Businesses succeed in the market when they innovate, excel operationally and understand their customers on an individual, one-on-one level. That differentiator has made its way to the top of chief marketing officers’ (CMO) minds across the globe as the most strategic way to compete. This is especially true today, now that brands have access to more customer data than ever before.

That said, the brand-customer relationship has also become more complex. Between the slowly recovering economy, data breaches and digital disruption, striking the right balance between personalized customer experiences and consumer data protection has become a delicate art that needs to be handled with care. The opportunity is there for businesses, but the challenge is first understanding the consumer culture and applying the most relevant and effective tactics. European consumers can be especially sensitive to how their personal data is being utilized by marketers. By contrast, North American consumers are more accustomed to sharing their personal information with marketers in order to receive more relevant recommendations and tailored communications. So how can marketers gain trust from the more reluctant consumer culture?

The power of personalization

When shopping and service experiences are friendly and a consumer is treated as an individual – as someone the brand knows personally – consumers return and spend more. A brand’s knowledge and application of a consumer’s behaviors and preferences is critical in establishing and nurturing long-term relationships. Businesses have the ability to leverage their own first-party customer data – which is the most reliable and valuable data source – to personalize customer experiences.

Delivering such powerful experiences at every point in time a brand engages with a consumer is a game-changer, and equally critical for brands to retain customers as to acquire them. Whether communications are personalized with profile, historical or situational data, this type of customer experience is what continually sets a brand apart. While personalized experiences have become the norm for consumers in North America, concerns over privacy and business use of customer data continue to be a challenge for consumers in Europe. As a result, CMOs across regions need to understand how to apply appropriate practices that deliver results.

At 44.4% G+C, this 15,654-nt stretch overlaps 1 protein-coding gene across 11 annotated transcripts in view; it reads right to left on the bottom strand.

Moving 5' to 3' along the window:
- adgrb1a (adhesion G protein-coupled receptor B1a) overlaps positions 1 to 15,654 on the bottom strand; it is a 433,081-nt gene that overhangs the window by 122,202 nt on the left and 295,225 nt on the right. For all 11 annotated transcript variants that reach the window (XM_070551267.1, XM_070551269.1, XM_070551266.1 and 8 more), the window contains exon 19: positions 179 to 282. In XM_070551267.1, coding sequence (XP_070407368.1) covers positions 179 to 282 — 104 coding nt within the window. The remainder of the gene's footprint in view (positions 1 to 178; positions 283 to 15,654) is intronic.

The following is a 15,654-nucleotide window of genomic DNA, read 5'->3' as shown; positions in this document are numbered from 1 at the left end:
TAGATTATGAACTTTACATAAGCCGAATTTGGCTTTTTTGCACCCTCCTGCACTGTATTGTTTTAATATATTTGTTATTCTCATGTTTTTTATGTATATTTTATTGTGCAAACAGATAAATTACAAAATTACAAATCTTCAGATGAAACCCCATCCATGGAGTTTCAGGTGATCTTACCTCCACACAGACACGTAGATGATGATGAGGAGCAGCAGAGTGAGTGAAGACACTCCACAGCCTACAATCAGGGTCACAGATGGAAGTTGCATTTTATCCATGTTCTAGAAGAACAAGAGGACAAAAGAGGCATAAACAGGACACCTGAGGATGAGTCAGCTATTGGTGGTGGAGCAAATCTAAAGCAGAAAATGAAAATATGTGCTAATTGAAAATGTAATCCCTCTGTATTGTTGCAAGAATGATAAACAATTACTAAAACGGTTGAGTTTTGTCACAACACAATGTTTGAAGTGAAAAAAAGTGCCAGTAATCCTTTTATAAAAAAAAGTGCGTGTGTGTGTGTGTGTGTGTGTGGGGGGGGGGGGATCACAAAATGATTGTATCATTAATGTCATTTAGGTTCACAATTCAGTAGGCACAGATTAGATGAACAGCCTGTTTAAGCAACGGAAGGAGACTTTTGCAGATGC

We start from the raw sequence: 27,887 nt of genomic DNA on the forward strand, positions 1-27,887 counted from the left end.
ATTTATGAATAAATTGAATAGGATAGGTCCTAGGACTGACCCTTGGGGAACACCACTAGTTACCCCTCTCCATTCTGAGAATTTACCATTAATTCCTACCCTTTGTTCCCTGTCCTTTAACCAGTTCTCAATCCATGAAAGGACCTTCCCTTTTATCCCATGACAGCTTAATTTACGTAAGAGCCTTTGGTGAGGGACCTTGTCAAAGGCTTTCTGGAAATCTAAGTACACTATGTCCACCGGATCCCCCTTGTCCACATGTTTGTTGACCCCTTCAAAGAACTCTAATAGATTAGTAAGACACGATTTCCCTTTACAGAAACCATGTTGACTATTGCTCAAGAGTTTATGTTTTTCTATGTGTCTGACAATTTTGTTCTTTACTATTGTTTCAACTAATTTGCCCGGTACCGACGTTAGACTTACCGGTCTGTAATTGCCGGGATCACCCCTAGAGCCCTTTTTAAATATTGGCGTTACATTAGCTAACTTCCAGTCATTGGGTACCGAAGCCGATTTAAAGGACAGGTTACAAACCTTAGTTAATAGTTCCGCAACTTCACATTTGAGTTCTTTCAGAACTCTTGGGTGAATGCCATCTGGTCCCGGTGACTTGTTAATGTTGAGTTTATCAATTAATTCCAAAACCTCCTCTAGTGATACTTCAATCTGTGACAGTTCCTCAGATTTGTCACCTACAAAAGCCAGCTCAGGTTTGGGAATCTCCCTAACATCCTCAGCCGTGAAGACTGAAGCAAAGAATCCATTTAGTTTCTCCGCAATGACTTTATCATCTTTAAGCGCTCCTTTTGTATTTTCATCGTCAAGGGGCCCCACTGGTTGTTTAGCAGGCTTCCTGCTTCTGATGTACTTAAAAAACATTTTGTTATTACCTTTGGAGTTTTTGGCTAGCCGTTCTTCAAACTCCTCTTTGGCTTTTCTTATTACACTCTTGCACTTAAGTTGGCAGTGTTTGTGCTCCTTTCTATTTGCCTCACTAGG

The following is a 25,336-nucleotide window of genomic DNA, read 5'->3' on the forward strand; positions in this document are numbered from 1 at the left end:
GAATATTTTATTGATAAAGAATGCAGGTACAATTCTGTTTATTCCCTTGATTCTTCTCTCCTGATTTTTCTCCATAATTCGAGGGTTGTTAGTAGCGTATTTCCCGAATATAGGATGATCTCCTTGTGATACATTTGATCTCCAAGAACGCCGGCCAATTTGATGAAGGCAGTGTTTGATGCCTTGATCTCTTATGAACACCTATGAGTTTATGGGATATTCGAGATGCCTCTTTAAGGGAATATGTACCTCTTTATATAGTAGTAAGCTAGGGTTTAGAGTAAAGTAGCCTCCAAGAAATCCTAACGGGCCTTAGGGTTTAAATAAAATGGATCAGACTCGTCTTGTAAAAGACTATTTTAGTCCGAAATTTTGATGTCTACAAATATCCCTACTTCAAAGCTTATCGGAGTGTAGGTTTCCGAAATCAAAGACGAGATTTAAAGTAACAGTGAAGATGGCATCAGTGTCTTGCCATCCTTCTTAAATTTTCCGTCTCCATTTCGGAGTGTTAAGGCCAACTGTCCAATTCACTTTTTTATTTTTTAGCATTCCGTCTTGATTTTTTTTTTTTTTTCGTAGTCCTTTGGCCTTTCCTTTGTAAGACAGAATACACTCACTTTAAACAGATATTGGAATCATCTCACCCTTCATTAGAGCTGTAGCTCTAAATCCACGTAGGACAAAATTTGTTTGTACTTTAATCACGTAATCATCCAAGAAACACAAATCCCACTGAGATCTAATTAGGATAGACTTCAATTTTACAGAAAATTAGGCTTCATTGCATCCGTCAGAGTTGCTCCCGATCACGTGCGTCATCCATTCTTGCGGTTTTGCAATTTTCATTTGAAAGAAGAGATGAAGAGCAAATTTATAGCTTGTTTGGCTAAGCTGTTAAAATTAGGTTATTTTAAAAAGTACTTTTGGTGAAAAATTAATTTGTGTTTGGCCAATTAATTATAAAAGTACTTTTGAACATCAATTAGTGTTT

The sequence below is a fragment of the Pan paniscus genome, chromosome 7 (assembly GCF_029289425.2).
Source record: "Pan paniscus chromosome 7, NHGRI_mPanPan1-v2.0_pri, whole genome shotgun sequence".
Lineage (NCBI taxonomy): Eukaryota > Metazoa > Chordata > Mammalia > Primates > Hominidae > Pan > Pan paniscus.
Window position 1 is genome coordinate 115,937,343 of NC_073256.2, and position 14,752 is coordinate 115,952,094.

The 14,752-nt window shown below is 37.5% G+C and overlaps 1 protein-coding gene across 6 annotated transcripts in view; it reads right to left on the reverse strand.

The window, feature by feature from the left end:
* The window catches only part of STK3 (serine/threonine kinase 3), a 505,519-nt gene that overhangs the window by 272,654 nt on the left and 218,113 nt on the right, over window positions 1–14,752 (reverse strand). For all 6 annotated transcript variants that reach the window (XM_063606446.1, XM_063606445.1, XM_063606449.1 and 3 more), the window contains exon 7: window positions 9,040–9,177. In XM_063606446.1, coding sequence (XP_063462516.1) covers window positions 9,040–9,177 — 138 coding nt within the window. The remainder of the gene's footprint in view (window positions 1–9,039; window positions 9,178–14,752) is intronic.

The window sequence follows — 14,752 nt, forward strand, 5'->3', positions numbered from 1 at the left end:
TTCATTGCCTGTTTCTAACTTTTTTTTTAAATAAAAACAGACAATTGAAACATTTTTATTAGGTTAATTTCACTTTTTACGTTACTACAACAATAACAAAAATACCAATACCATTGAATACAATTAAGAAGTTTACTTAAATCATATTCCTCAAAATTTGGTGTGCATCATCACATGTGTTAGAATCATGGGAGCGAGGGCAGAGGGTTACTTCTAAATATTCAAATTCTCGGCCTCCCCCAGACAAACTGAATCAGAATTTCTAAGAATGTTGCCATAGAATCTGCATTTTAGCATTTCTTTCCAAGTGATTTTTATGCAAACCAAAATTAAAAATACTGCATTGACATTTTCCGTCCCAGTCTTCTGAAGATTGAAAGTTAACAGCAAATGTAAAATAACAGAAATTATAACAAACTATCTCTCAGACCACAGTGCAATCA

North American versus European consumer culture

Global brands today know that consumer cultures and online shopping behaviors differ greatly between North America and Europe. North American consumers absolutely demand personalized experiences from brands, and are comfortable with receiving tailored messages, recommendations and related products or content based on their personal data. The majority of these consumers have no problem pulling out their smartphones to shop on the go, while watching TV or during lunch hours at work.

Alternatively, only 55 percent of European adults purchase products online. Data protection and privacy concerns are always present, and Europeans prefer to remain anonymous online. Typical American advertising calls-to-action such as “Shop now” or “Buy today” are perceived as too aggressive, thus making them ineffective in the European market. The European consumer seeks education with complete transparency as to what exactly he is viewing or consuming. For instance, the content discovery company Outbrain recently received a ban from the UK’s Advertising Standards Authority because the articles it recommended to the consumer based on his previously read content were not identified as advertisements.

Solving the privacy-personalization paradox

In order for the European market to truly appreciate personalized experiences, the digital marketing and media industry needs to educate consumers on the value and benefits of sharing their online behavior. Brands should begin a new customer relationship by requesting minimal personal information to gain initial trust and credibility. By using that information strategically, marketers can engage the customer with personalized messages that provide valuable information. Once that initial foundation is built, then a brand can start to build a more in-depth customer profile by gaining further customer insights.

This methodical approach reduces the risk that a customer will be put off by overly aggressive or intrusive personal messages. Brands will have a higher success rate with European consumers if they successfully manage initial customer interactions. That seems to be supported by findings from Redshift Research and Salithru, which says that 64 percent of UK shoppers are more likely to open a branded email if it contains recommendations based on previous shopping behaviors, 60 percent if it contains a personalized communication, and 56 percent if it contains special offers based on preferences. Brand experience shows that transparency helps to achieve the delicate balance between personalized offers, content and experiences and respect for customers’ privacy concerns.